Everything was fine until Joshua was 15 months old…or so Debi and Edwin Reyes thought. “We thought he was an exceptional baby, that he was just happy, that he was super-baby,” Debi says. “But looking back we realize the signs were there that he was having sensory issues.” After a routine immunization, Josh lost his words and the doctors told the family that boys just developed slowly. “Deep down in my heart,“ Debi says, “I knew something was wrong, but I wasn’t ready to admit it.”
At his 18-month appointment, after many visits to check and recheck his development, the doctor saw Josh flapping his arms and finally made a referral to a specialist. Josh was diagnosed as “delayed” and began intensive therapy. Therapists came into the house 25-30 hours every week during Debi’s second pregnancy.
Although Josh was identified as delayed, it was not until age three that specialists diagnosed him with Autism Spectrum Disorder (ASD). Debi and Edwin remember that appointment in vivid detail. “We were told to be prepared to put Josh in a group home: that he would never speak, be able to dress himself or be able to participate in normal activities. We were in a very dark place after his ASD diagnosis. We called it ‘the bubble.’” All Debi and Edwin knew is they needed to find a way to help their son.
“We were told to be prepared to put Josh in a group home: that he would never speak, be able to dress himself or be able to participate in normal activities.”
The next few years were filled with doctors and therapists. Debi says she went into overdrive searching the Internet for anything that would help her son. Debi and Edwin said, adding to each other’s thoughts, “The enormity of the experience of taking care of Joshua was like a heavy blanket over us that weighed us down.” The only one they felt they could depend on was God, and He wasn’t answering.
Coming from a Pentecostal background where Debi learned to “pray problems away,” her faith was deeply challenged when solutions weren’t readily apparent. Like so many people whose lives are impacted by disability, Debi remembers driving into the park, sitting in her car, and just screaming at God, asking Him why this was happening to their family. As Edwin worked 12-hour shifts five days a week to provide for the family, Debi was home with two young children, dealing with Josh’s profound needs.
Things changed for the Reyes family with one significant encounter; as Debi sought out ways to process her own feelings, she found Laura Lee Wright, who was a leader at Northland Church’s support group for families impacted by special needs. “As a home church,” Debi says, “it was our salvation.” Then Laura Lee introduced the Reyes family to Lift Disability Network’s Breakaway Camp. “It was then,” Debi recalls, “that everything took a turn for the better.”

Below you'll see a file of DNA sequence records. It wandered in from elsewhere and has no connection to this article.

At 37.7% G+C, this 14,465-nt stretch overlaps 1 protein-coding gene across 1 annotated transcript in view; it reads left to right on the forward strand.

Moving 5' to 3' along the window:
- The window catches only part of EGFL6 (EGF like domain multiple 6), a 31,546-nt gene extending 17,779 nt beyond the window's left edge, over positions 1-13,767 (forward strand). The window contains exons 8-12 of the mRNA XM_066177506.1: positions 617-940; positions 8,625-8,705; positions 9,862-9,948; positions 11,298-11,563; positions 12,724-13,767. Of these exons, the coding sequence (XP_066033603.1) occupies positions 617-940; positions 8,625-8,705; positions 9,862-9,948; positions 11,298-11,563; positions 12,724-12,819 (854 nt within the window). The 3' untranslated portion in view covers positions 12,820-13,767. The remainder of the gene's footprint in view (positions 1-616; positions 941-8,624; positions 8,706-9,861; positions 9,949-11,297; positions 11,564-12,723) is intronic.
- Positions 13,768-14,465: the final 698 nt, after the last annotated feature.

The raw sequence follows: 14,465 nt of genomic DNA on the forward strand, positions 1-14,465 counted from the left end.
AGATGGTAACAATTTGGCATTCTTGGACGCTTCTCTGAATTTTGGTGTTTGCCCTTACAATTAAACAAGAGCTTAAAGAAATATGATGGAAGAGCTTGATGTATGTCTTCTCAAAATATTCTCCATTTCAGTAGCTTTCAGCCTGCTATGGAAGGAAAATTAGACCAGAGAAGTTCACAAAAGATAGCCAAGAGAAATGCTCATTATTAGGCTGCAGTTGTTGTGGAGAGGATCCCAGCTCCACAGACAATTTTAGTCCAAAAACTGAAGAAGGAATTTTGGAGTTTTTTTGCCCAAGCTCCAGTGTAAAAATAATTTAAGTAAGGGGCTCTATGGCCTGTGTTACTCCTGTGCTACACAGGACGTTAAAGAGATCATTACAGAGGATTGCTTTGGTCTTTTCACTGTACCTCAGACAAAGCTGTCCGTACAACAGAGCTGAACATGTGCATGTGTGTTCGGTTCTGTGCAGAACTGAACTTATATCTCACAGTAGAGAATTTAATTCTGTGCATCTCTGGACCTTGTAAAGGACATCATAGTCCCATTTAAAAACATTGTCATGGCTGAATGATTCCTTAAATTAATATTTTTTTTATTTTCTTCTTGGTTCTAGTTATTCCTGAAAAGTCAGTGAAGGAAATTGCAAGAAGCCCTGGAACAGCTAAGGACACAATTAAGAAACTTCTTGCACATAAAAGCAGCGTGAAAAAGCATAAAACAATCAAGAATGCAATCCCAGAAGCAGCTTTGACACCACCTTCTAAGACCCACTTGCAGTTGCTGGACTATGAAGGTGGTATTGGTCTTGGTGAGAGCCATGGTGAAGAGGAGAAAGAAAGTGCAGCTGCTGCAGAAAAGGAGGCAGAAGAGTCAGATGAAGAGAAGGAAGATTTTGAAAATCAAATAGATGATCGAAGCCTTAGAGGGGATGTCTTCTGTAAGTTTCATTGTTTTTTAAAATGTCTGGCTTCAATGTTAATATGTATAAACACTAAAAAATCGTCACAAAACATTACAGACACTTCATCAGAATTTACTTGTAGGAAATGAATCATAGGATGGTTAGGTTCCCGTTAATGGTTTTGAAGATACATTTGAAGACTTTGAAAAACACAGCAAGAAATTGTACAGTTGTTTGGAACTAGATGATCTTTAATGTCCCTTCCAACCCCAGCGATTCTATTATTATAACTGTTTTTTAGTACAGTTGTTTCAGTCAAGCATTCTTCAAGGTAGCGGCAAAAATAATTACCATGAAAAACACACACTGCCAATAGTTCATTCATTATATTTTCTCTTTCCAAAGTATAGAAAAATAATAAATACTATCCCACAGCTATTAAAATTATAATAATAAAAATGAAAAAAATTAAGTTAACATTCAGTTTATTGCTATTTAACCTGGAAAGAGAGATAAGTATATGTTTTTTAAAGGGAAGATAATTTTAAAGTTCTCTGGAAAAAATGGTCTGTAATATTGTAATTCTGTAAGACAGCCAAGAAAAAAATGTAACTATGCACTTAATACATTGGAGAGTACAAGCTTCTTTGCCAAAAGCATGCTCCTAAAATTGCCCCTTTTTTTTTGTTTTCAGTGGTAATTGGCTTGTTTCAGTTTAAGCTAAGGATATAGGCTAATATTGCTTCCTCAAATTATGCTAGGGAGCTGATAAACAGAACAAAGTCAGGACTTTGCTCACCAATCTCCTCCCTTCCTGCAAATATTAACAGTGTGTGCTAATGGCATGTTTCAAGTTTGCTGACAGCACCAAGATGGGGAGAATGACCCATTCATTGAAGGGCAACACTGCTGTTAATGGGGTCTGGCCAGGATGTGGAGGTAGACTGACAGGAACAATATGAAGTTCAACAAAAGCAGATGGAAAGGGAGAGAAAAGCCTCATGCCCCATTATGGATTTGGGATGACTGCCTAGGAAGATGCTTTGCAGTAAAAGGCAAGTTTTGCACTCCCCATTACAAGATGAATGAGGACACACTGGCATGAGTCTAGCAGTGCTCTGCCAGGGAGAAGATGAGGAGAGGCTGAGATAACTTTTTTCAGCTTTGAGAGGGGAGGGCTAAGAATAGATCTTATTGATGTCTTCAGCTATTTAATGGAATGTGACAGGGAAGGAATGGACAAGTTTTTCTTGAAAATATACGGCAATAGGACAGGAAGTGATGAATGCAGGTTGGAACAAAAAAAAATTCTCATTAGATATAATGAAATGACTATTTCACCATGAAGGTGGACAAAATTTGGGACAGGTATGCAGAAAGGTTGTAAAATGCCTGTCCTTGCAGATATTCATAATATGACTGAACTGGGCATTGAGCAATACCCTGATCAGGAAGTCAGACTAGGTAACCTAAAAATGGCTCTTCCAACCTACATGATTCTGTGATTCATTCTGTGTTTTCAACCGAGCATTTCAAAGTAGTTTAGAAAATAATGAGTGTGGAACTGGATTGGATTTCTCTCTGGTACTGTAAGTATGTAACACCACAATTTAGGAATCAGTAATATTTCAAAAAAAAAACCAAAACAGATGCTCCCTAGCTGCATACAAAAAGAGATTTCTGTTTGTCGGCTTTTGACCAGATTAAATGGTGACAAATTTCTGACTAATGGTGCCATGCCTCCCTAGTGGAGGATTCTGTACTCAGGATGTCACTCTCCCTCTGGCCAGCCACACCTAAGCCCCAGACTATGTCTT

Even though Debi would say that she was likely the mom who came to camp with her guard up the highest, things changed. “Lift Disability Network became a light, a beacon in a very dark and stormy night,” Debi says. The Reyes family couldn’t fathom having a normal life with disability in it, but at Breakaway Camp they were introduced to the world of disability as a different kind of normal. It was life changing for them to truly begin to embrace special needs in a way that they hadn’t even considered.
Better yet, Josh loves Breakaway Camp! Since Josh knows his months based on holidays, he knows it’s summer because Breakaway Camp is on the schedule. In fact, now at 14, in his sixth year at camp this past summer, his therapist made a calendar for him that helped him count backwards to Breakaway. Debi says, “Josh would come to breakfast each morning and say, ‘Good Morning. 46 more days ‘til Breakaway.’” Debi and Edwin suggest that Breakaway, and the monthly BOOST program, are the one place where Josh realizes he’s not different, that everyone is accepted. “He feels comfortable in the community,” Edwin says. Both Debi and Edwin say if they could take the Breakaway experience and apply it to their lives 24/7, it would be the ultimate life.
In addition, “Breakaway,” Debi says, “allows typical siblings to be typical siblings. Rebekah has made friends with other kids in the same situation. It’s been just as important for her.” Edwin adds, “Breakaway Camp is our family vacation. It’s safe, people are loved, and it’s not scary for Josh.” Debi says, “At camp, people totally know where you’re coming from. Unless you live it 24/7, you don’t get it. You can try to empathize, but you don’t get it. Breakaway has become a family reunion.” “Lift is the most genuine group of people with a heart for Jesus that I’ve ever met.”
“Josh’s quality of life is immeasurably better than if we had not come in contact with Lift Disability Network and Northland Church. They have allowed us to say ‘yes, we can do this.’”
Josh has proven the doctors wrong, over and over again. “He’s talking, communicating, loving and affectionate,” says Debi. “He’s humorous. He’s a unique kid!” And says the family, “Josh’s quality of life is immeasurably better than if we had not come in contact with Lift Disability Network and Northland Church. They have allowed us to say ‘yes, we can do this.’” Debi says, “We do it different, but we can do it! God answered our prayers, not by removing Joshua’s autism, but by surrounding us with a community who cares and understands.”
Though Debi and Edwin never thought they would be able to help others in similar situations, they are now the parents who are able to encourage other families living with disability. To people dealing with special needs and disability, Debi says, “People should understand you can’t do this alone. You need to surround yourself with people who understand. All it takes is one step, to be brave and say, ‘I’m just going to try reaching out.’”
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